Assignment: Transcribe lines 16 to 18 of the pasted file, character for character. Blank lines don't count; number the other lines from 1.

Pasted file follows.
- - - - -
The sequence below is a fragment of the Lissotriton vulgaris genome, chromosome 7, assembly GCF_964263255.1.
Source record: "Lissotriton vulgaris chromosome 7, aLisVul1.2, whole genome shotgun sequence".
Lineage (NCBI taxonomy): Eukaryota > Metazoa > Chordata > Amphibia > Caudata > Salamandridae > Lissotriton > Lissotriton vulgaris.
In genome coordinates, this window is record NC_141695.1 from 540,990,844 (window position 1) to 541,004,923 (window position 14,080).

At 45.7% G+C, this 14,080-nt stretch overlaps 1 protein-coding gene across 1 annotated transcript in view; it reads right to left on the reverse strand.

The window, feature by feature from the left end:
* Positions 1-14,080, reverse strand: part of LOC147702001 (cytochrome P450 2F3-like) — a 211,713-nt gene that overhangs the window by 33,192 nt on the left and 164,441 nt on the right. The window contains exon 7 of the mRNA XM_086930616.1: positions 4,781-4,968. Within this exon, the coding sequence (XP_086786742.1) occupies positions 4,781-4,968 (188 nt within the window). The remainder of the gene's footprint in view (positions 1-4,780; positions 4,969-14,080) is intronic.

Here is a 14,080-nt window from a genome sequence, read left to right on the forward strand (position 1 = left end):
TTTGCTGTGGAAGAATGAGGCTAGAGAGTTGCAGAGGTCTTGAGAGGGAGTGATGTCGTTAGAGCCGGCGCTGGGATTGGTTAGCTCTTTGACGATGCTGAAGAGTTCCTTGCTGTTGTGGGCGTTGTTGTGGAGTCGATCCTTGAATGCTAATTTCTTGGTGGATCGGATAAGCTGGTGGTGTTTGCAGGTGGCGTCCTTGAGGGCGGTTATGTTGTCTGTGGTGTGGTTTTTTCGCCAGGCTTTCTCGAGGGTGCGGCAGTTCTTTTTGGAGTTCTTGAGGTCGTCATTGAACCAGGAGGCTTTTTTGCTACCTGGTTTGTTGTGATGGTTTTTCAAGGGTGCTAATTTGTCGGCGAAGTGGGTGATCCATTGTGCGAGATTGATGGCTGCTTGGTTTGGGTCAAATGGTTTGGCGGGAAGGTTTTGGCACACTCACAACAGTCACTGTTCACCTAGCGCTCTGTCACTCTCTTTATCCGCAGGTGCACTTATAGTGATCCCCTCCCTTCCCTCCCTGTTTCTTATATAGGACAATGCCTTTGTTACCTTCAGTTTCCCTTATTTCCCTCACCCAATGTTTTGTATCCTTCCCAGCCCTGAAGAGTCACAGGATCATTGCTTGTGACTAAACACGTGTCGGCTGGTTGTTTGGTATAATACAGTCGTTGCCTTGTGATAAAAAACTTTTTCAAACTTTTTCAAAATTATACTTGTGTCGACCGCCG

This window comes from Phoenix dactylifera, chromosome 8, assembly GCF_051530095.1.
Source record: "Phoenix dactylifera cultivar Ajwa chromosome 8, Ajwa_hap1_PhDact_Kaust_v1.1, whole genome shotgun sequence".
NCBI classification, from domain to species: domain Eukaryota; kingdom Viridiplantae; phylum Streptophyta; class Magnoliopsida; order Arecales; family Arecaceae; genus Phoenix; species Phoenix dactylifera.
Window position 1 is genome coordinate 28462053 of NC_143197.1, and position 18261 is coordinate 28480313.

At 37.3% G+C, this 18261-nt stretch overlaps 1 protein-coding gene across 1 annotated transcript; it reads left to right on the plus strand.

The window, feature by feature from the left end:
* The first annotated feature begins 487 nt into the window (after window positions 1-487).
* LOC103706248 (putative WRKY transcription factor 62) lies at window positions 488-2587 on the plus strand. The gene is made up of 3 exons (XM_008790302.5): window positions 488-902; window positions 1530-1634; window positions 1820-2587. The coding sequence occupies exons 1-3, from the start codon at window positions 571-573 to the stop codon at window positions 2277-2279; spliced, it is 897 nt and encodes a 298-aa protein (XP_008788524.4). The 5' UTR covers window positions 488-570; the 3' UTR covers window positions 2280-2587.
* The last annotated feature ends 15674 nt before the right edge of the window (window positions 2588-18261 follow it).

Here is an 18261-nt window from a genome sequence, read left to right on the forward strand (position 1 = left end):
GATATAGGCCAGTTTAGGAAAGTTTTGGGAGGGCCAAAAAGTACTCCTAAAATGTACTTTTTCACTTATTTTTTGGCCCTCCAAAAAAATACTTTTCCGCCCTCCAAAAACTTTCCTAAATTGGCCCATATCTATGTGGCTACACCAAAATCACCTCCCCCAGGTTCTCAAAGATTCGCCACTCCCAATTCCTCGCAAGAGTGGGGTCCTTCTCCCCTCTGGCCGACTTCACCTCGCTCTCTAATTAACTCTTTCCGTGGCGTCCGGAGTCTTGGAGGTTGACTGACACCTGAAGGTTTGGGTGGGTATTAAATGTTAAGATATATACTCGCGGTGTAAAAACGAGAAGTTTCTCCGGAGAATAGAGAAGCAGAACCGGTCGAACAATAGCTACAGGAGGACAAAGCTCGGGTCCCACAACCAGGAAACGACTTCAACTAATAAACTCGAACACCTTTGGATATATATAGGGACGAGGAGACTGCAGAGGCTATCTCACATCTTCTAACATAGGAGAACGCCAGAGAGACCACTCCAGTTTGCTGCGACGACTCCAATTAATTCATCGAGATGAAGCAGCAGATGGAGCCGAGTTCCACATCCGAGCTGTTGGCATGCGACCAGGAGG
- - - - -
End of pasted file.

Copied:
* The first annotated feature begins 487 nt into the window (after window positions 1-487).
* LOC103706248 (putative WRKY transcription factor 62) lies at window positions 488-2587 on the plus strand. The gene is made up of 3 exons (XM_008790302.5): window positions 488-902; window positions 1530-1634; window positions 1820-2587. The coding sequence occupies exons 1-3, from the start codon at window positions 571-573 to the stop codon at window positions 2277-2279; spliced, it is 897 nt and encodes a 298-aa protein (XP_008788524.4). The 5' UTR covers window positions 488-570; the 3' UTR covers window positions 2280-2587.
* The last annotated feature ends 15674 nt before the right edge of the window (window positions 2588-18261 follow it).